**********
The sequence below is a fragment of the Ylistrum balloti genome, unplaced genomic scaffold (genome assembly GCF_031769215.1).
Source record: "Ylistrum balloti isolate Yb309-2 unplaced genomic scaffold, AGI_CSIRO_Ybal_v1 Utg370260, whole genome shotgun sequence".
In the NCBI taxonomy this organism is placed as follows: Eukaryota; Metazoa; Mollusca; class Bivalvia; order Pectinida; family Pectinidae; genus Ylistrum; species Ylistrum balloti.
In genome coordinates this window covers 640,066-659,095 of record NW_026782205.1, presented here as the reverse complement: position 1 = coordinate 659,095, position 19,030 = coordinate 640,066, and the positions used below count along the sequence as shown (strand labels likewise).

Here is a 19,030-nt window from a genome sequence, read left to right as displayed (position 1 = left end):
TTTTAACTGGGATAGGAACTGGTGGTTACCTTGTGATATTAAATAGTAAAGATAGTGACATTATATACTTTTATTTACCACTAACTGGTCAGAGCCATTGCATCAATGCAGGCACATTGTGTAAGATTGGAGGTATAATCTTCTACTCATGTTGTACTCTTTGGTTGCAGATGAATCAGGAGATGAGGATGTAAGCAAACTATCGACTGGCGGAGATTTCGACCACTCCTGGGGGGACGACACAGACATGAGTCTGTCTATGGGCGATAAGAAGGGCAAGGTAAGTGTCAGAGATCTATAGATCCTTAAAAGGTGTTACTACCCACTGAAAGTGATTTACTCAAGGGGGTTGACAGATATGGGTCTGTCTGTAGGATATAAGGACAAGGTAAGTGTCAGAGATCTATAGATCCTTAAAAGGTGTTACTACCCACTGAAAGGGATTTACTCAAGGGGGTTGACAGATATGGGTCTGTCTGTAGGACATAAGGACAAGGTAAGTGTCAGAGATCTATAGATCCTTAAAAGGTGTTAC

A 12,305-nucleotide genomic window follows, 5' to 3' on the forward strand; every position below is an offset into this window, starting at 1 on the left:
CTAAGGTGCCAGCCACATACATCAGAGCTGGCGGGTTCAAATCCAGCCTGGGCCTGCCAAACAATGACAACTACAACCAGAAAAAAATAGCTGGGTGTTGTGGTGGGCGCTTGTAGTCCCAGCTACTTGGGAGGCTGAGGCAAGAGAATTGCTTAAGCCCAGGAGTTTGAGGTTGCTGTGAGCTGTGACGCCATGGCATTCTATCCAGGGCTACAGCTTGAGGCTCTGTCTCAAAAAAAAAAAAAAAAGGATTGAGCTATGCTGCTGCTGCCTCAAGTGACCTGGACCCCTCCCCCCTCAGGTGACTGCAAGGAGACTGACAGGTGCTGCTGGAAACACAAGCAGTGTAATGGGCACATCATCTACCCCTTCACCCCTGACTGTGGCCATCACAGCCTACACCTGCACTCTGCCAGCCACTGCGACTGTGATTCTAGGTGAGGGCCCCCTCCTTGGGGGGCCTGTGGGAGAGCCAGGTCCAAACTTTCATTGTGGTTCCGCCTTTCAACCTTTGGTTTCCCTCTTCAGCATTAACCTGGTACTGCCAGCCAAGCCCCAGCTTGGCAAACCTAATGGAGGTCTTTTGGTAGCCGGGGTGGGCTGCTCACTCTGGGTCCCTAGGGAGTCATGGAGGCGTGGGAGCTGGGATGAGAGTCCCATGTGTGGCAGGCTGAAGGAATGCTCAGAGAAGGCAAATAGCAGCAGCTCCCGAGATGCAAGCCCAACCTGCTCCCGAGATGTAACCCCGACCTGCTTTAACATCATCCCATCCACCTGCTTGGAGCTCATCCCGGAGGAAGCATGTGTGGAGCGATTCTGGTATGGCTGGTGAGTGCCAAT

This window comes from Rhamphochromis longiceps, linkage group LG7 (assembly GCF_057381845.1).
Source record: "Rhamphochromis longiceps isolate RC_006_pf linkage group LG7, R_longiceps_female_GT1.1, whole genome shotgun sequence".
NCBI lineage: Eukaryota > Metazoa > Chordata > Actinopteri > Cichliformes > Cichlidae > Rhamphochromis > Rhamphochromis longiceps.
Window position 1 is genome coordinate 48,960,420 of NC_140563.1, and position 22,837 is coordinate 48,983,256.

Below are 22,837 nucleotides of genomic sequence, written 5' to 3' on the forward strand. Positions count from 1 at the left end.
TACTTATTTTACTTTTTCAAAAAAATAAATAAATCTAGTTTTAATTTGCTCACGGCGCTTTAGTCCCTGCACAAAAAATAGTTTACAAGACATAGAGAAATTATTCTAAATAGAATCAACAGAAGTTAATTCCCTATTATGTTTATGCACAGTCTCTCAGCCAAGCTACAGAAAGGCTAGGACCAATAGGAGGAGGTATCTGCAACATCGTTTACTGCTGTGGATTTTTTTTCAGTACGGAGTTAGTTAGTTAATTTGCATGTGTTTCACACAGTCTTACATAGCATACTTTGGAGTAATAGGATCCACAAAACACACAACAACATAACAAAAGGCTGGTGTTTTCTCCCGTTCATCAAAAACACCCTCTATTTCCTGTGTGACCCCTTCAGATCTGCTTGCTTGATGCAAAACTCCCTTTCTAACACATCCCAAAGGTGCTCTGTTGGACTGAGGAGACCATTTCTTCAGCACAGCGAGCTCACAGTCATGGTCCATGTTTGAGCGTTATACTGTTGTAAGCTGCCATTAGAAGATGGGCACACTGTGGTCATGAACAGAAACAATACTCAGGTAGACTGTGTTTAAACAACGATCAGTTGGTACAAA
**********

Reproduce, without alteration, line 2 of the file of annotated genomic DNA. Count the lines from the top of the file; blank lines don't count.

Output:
Source record: "Ylistrum balloti isolate Yb309-2 unplaced genomic scaffold, AGI_CSIRO_Ybal_v1 Utg370260, whole genome shotgun sequence".